According to a state-by-state tally in Bloomberg News, four weeks into the vaccine rollout in the US, 7 million doses have been given. In other words, just 2.1 percent of the US population has received at least the first of the two-dose regimen of the Pfizer or Moderna vaccine. Additionally, only 32 percent of all the vaccines delivered to states have been administered.

Across the globe, close to 19 million doses of the vaccine have been administered. However, of the 42 countries that have initiated a vaccine rollout, 36 are high-income and six are middle-income. These countries have purchased the majority of the supply of multiple vaccines. The bilateral deals being instigated are driving up these vaccines' prices, making access to them impossible for high-risk individuals in the poorest countries.

The B.1.1.7 variant of the coronavirus, also referred to as the UK variant, is estimated to have 50 percent higher transmissibility than the previous versions of the coronavirus. London hospitals have been inundated with patients, prompting Mayor Sadiq Khan to declare a major incident.

The White House Coronavirus Task Force warned in a memo released this week, “This fall/winter surge has been at nearly twice the rate of rise of cases as the spring and summer surges. This acceleration suggests there may be a USA variant that has evolved here.” They also called for an “aggressive mitigation … to match a much more aggressive virus.”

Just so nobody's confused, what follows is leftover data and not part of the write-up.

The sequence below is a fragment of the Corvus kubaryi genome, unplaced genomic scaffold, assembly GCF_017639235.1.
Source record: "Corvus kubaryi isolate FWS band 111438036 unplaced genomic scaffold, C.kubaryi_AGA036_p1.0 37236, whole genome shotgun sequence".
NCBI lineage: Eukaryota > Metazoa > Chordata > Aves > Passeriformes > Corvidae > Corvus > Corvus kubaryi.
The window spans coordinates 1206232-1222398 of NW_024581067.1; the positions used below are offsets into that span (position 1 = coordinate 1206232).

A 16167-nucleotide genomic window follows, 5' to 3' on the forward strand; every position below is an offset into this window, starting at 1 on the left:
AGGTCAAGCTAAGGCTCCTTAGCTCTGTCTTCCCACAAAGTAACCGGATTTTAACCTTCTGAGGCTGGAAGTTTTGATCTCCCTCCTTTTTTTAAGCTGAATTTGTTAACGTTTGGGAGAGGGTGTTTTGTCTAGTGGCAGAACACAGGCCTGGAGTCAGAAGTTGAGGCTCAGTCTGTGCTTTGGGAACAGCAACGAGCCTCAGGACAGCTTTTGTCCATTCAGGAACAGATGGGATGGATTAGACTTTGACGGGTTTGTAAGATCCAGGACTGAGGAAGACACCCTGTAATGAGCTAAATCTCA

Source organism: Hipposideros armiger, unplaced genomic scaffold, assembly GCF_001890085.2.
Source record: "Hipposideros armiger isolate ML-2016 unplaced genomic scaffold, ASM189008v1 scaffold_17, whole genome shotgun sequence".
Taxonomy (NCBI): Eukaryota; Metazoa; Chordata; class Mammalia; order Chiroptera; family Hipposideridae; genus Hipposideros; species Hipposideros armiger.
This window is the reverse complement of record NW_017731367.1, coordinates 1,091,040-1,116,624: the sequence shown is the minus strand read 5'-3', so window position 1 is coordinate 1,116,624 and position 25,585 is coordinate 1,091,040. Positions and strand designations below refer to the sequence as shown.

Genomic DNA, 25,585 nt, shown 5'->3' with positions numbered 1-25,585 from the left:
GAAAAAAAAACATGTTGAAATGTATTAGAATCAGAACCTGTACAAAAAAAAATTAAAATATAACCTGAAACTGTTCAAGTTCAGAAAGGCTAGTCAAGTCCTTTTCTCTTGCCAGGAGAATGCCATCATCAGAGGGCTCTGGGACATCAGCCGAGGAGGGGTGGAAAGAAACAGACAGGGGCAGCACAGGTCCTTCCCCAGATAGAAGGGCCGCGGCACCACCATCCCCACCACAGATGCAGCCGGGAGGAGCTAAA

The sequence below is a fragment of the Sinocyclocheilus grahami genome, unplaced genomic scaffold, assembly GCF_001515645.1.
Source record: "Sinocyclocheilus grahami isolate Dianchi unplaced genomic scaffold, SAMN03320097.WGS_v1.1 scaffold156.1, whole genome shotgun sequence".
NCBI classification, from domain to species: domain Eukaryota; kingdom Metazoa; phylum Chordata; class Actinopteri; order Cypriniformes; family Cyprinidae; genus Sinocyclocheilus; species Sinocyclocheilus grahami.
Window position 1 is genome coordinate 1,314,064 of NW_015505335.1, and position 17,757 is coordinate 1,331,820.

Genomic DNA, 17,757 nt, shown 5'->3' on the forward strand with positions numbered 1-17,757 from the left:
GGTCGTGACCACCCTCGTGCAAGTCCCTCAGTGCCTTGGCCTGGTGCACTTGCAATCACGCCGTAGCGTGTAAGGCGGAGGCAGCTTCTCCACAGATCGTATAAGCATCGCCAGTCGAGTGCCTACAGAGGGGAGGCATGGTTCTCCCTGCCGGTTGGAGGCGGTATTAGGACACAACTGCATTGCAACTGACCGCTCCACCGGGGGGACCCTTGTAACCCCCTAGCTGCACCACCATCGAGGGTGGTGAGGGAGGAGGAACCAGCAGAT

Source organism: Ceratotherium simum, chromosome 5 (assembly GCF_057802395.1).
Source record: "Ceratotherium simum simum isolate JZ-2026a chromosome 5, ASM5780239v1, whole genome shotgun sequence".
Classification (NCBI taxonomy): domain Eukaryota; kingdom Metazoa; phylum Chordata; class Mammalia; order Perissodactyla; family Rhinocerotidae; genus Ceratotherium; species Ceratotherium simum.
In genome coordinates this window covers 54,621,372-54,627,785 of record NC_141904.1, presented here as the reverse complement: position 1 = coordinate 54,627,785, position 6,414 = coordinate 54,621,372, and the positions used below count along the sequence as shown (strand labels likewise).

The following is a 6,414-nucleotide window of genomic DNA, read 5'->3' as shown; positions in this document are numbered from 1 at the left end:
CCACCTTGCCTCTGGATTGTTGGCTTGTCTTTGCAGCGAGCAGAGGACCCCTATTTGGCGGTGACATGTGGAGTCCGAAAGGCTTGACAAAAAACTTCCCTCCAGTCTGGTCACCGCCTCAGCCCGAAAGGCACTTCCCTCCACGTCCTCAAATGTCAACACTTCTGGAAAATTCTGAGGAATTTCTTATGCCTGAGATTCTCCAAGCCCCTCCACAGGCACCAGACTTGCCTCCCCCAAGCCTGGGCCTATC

According to an article published yesterday in STAT News, the mutations noted in a variant seen in South Africa and another in Brazil appear to change parts of their spike protein in a way that makes the antibodies less effective at neutralizing the virus. “The mutation seems to help the virus disguise part of its signature appearance, so the pathogen might have an easier time slipping past immune protection,” the authors write. They note that the present concern is not that the vaccines will be useless but they will be potentially less effective, an assessment that does little to reassure the public.